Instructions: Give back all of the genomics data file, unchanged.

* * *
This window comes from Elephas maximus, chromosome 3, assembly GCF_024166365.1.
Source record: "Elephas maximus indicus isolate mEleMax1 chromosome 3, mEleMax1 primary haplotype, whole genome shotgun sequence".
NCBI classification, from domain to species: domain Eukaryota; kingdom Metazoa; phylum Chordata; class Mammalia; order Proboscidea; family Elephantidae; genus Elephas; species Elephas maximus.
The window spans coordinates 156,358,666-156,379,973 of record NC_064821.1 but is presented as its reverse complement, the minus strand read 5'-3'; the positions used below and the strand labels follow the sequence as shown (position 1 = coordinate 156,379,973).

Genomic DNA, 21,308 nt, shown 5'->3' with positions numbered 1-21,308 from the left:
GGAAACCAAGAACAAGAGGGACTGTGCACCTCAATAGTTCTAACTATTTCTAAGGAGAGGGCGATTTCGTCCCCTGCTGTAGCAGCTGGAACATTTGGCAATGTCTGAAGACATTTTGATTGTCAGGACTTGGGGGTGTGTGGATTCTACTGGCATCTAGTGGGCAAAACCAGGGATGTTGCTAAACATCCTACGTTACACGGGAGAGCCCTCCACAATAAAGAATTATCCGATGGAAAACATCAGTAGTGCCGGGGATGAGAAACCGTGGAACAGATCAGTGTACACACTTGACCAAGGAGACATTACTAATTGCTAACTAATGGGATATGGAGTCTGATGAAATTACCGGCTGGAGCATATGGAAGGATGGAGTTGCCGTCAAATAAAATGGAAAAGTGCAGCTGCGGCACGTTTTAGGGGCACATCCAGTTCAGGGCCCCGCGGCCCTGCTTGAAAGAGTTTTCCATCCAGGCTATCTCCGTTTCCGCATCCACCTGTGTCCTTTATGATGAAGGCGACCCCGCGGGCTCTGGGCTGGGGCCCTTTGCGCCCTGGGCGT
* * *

This window comes from Elephas maximus, chromosome 3, assembly GCF_024166365.1.
Source record: "Elephas maximus indicus isolate mEleMax1 chromosome 3, mEleMax1 primary haplotype, whole genome shotgun sequence".
NCBI classification, from domain to species: domain Eukaryota; kingdom Metazoa; phylum Chordata; class Mammalia; order Proboscidea; family Elephantidae; genus Elephas; species Elephas maximus.
The window spans coordinates 156,358,666-156,379,973 of record NC_064821.1 but is presented as its reverse complement, the minus strand read 5'-3'; the positions used below and the strand labels follow the sequence as shown (position 1 = coordinate 156,379,973).

Genomic DNA, 21,308 nt, shown 5'->3' with positions numbered 1-21,308 from the left:
GGAAACCAAGAACAAGAGGGACTGTGCACCTCAATAGTTCTAACTATTTCTAAGGAGAGGGCGATTTCGTCCCCTGCTGTAGCAGCTGGAACATTTGGCAATGTCTGAAGACATTTTGATTGTCAGGACTTGGGGGTGTGTGGATTCTACTGGCATCTAGTGGGCAAAACCAGGGATGTTGCTAAACATCCTACGTTACACGGGAGAGCCCTCCACAATAAAGAATTATCCGATGGAAAACATCAGTAGTGCCGGGGATGAGAAACCGTGGAACAGATCAGTGTACACACTTGACCAAGGAGACATTACTAATTGCTAACTAATGGGATATGGAGTCTGATGAAATTACCGGCTGGAGCATATGGAAGGATGGAGTTGCCGTCAAATAAAATGGAAAAGTGCAGCTGCGGCACGTTTTAGGGGCACATCCAGTTCAGGGCCCCGCGGCCCTGCTTGAAAGAGTTTTCCATCCAGGCTATCTCCGTTTCCGCATCCACCTGTGTCCTTTATGATGAAGGCGACCCCGCGGGCTCTGGGCTGGGGCCCTTTGCGCCCTGGGCGT